But if you're going to play a long sequence of notes, some transitions are easier than others. So let's say we're given a sequence of n notes we want to play. And we want to find a fingering for each note. So fingering, so let's say there are-- I'm going to label the fingers on your hand, 1 up to f. For humans, f is 5 or 10, depending on if you're doing one hand or two hand stuff.

I think to keep it simple, let's think about piano, right hand only, and just you're playing one note at the time, OK? We're going to make it more complicated later. But let's just think of a note as being a single note. OK, or you can think of guitar, single note, left hand is playing things. You want to assign one of these fingers to each node.

And then you have a difficulty measure, d. And this you need to think about for awhile musically, or anatomically, how to define. If we have some note p and we're on finger f and we want to transition to note q using figure g, how hard is that? So this is-- the p and q are notes to play. I guess p stands for pitch. And f and g are fingers.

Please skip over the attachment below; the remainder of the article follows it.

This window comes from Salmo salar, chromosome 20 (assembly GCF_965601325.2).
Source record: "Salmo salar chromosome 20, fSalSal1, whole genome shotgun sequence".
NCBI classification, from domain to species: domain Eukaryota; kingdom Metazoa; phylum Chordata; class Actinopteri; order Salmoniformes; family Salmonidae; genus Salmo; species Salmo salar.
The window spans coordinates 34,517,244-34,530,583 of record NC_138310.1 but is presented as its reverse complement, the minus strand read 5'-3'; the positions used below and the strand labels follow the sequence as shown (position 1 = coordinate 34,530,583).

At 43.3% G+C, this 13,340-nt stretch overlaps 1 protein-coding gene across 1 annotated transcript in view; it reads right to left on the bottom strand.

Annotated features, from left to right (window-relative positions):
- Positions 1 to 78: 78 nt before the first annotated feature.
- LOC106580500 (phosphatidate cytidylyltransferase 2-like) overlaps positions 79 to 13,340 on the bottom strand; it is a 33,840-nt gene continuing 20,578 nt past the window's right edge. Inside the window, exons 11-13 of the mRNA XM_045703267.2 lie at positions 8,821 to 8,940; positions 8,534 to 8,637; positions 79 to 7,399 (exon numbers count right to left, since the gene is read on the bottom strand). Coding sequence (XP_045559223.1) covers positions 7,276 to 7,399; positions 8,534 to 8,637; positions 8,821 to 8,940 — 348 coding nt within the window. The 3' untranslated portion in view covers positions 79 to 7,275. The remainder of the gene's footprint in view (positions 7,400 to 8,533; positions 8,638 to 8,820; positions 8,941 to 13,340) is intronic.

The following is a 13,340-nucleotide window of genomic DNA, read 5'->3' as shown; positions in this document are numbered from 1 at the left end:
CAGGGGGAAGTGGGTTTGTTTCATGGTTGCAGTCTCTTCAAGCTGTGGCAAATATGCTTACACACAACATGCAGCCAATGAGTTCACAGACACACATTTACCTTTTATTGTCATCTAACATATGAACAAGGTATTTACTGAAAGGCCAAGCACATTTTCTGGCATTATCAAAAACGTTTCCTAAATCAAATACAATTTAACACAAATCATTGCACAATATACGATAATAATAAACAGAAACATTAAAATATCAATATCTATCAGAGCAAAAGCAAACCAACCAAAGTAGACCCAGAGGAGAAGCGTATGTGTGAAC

So this is how hard is it to transition from f on p to g on q. There's a huge literature on for piano. There are a lot of rules like, well, if p is much smaller than q, unless they're stretched, then that becomes hard. And if you want to stretch, you probably need to use fingers that are far away from each other. If your playing legato-- so you have to smoothly go from one note the other-- you can't use the same finger on both keys. So if f equals g and you're playing legato, then p better be the same as q sort of thing.